– Mulago Medical Complex and CURE Children’s Hospital (Uganda)

– Black Lion Hospital and Myun Sung Mission Hospital (Ethiopia)

– Muhimbili Orthopaedic and Neurosurgery Hospital (Tanzania), The Mnazi Mmoja NED Institute in Zanzibar, Tanzania

The Centres have been accredited on the basis that they had the capacity to provide varying levels of training, with none having the capacity to provide fully comprehensive training at this time. The aim of the Consortium is to consolidate the diverse capabilities of the various centers that would enable internationally accredited levels of training. Trainees are enrolled in the program, upon completing the Membership of the College of Surgeons (MCS), a two-year program following an Internship after graduating from Medical School. (4)

Figure 1. Educational pathways to becoming a neurosurgeon offered by different training programs in East Africa. MCS-ECSA, Member of College of Surgeons; FCS-ECSA, Fellowship of the College of Surgeons; M.Med, Master of medicine; MSc, Master of Science.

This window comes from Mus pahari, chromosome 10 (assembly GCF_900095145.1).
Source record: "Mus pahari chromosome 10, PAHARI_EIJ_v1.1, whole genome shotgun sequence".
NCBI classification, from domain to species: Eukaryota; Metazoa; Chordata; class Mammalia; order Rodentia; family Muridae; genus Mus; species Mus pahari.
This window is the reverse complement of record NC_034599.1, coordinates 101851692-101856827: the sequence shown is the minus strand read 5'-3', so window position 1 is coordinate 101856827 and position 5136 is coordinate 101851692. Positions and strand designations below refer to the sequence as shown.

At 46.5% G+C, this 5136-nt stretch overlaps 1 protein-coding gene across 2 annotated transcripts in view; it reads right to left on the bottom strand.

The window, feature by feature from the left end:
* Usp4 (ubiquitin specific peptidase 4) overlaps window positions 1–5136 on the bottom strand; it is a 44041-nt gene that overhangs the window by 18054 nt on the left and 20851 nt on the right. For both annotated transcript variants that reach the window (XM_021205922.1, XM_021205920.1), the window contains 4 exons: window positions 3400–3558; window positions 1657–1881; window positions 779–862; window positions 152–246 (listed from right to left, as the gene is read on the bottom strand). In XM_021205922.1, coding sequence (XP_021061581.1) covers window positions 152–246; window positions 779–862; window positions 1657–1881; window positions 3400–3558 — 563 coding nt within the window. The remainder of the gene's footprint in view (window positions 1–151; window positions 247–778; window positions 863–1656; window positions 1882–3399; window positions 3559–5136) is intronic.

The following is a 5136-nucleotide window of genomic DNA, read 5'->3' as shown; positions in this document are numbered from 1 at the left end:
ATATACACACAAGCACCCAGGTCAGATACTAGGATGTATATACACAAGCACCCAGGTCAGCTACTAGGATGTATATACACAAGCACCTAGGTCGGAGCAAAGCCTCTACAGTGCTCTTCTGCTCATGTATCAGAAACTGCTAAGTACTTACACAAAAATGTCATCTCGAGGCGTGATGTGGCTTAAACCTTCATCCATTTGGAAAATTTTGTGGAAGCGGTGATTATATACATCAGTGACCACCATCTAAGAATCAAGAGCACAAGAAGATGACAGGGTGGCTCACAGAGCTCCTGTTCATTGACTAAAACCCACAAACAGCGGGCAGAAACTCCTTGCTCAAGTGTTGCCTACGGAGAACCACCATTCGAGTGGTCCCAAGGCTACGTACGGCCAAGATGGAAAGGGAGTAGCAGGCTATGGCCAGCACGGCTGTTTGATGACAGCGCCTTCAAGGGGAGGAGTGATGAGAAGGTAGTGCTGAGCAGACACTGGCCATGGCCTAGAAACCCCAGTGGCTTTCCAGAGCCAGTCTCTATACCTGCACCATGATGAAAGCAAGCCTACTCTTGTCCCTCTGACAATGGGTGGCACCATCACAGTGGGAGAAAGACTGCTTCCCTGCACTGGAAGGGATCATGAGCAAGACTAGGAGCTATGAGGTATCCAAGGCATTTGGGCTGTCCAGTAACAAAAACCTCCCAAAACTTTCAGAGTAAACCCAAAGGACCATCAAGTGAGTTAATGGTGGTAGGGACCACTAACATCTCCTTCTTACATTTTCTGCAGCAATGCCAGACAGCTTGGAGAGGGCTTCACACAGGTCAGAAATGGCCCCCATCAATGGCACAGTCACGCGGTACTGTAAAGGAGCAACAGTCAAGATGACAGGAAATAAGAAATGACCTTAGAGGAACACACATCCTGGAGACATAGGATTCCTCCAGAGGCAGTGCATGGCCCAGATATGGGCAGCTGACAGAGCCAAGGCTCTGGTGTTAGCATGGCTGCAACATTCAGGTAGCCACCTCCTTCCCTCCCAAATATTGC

Once enrolled into the Fellowship Program (FCS), Neurosurgical Training is commenced at the accredited Sites. Following an initial 1 year training in their base center, training takes place for a further 3 years in centers outside their base center, in order to achieve comprehensive training. The accredited Centres are shown in Figure 4.

Country in ECSA region

City/ Town

Accredited Centre



Kenyatta National Hospital; Aga Khan University Hospital;



Coast Provincial

General hospital



Tenwek Mission




Mulago Medical

Complex (Makerere University)



Mbarara University Teaching Hospital


Dar es salaam

Muhimbili Orth & Neuro Institute




Mnazi Mmoja/

Neurosurgical Education

& Development

(NED) Institute



Addis Ababa

Black Lion Hosp




Lusaka University Teaching Hospital




Queen Elizabeth

Teaching Hospital




King Feisal Hosp


Figure 4. COSECSA Accredited Sites

To enhance their experience, an external rotation is carried out at renowned centers abroad. Centers in Mumbai (under the Directorship of Prof Basant Misra), Valencia and Alicante in Spain (under the Directorship of Prof Jose Piquer and Prof Pablo Gonzales, respectively)), Izmir (under Prof Mehmet Zileli in Turkey), and Bristol (England, under Dr. Richard Nelson), have provided such support.